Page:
Q Sun , M Hang , W Xu , W Mao , X Hang , M Li and J. Zhang

This Phase II study was conducted to evaluate the effects of irinotecan plus capecitabine in patients with advanced gastric cancer (AGC) who had received a first-line therapy of 5-fluorouracil/platinum regimen.


Patients received capecitabine 1000 mg/m2 b.i.d. on days 1–14 followed by a 7-day rest period, and irinotecan 100 mg/m2 was administered through a 90 min intravenous infusion on days 1 and 8, based on a 3-week cycle.


Forty-six (95.8%) of the 48 patients were assessable for response. Thirteen cases of partial response were confirmed, response rate of 27.1% (95% CI, 14.5–39.7%). The median follow-up period was 25.2 months. The median time to progression and overall survival for all patients were 4.1 months (95% CI, 3.4–4.8 months) and 7.6 months (95% CI, 5.1–10.1 months). Grade 3 diarrhea and hand-foot syndrome occurred in eight (17.4%) and two (4.3%) patients, respectively. The most common Grade 3/4 hematological adverse event was neutropenia in four (8.7%) patients. There were no treatment-related deaths during this study.


Irinotecan plus capecitabine was a relatively active and tolerable regimen as a second-line chemotherapy for AGC. Further investigation of this regimen is warranted, including the addition of new biological agents such as bevacizumab or cetuximab to improve the salvage regimen.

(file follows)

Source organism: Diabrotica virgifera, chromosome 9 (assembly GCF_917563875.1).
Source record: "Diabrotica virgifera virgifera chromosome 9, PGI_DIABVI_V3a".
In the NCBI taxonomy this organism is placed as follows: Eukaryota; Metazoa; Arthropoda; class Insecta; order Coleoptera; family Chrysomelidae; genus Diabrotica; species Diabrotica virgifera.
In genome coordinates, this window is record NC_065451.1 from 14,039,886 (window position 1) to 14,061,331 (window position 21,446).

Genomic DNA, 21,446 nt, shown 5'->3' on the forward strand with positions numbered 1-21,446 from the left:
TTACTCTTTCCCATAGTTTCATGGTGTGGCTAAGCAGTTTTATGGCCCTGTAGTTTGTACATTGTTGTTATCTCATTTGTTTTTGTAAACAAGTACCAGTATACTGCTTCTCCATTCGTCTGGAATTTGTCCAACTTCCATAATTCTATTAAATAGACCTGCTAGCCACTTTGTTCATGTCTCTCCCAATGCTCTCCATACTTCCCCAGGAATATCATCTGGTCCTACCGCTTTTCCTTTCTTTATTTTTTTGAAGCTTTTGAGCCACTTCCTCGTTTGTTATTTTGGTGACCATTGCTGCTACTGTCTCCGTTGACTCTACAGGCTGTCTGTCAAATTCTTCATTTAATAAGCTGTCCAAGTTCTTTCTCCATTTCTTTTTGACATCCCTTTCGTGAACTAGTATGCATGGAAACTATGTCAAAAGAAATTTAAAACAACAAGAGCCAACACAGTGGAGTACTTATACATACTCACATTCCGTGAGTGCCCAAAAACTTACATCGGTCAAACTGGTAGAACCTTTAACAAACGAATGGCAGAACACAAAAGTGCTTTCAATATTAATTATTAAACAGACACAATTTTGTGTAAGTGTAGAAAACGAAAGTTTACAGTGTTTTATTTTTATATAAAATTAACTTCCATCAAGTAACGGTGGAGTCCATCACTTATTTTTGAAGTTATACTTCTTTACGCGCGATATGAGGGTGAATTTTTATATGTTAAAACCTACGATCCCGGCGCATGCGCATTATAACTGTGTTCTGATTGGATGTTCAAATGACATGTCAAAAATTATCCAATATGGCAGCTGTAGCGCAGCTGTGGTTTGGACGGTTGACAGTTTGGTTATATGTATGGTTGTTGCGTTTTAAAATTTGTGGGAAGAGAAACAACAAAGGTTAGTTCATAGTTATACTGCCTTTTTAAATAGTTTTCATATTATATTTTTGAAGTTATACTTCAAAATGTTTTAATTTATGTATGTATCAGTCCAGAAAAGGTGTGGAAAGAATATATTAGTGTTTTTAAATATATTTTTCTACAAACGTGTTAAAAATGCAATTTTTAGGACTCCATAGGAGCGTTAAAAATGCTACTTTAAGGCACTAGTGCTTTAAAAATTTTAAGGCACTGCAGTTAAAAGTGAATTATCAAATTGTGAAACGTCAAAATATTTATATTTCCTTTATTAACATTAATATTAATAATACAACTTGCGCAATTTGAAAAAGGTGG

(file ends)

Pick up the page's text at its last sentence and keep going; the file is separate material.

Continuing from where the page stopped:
J Zheng , G Wang , G. Y Yang , D Wang , X Luo , C Chen , Z Zhang , Q Li , W Xu , Z Li and D. Wang

This Phase II study was conducted to evaluate the activity and feasibility of a regimen of nedaplatin and 5-fluorouracil as induction chemotherapy, followed by intensity-modulated radiotherapy concurrent with chemotherapy in patients with locoregionally advanced nasopharyngeal carcinoma.


Patients received neoadjuvant chemotherapy comprised two cycles of 5-fluorouracil at 700 mg/m2/day administered on days 1–4 as continuous intravenous infusion and nedaplatin (100 mg/m2 administered i.v. over 2 h) given after the administration of 5-fluorouracil on day 1, repeated every 3 weeks, followed by intensity-modulated radiotherapy concurrent with nedaplatin. During intensity-modulated radiotherapy, nedaplatin was administered at a dose of 100 mg/m2 intravenous infusion on days 1, 22 and 43, given ~60 min before radiation.


Fifty-nine (95.8%) of the 60 patients were assessable for response. Thirty-eight cases of complete response and 14 cases of partial response were confirmed after completion of chemoradiation, with the objective response rate of 86.7% (95% CI, 78.1–95.3%). The median follow-up period was 48 months (range, 30–62 months). The 3-year progression-free survival and overall survival were 75.0% (95% CI, 63.0–87.0%) and 85.5% (95% CI, 75.9–95.1%). No patient showed Grade 3 or higher renal dysfunction. The most commonly observed late effect was xerostomia, but the severity diminished over time, and the detectable xerostomia at 24 months was 10.2%. There were no treatment-related deaths during this study.


Neoadjuvant chemotherapy with nedaplatin and 5-fluorouracil followed by concomitant nedaplatin and intensity-modulated radiotherapy is an effective and safe treatment for Southern China patients affected by locoregionally advanced nasopharyngeal carcinoma.

  Y Li , W Pan , W Xu , N He , X Chen , H Liu , L Darryl Quarles , H Zhou and Z. Xiao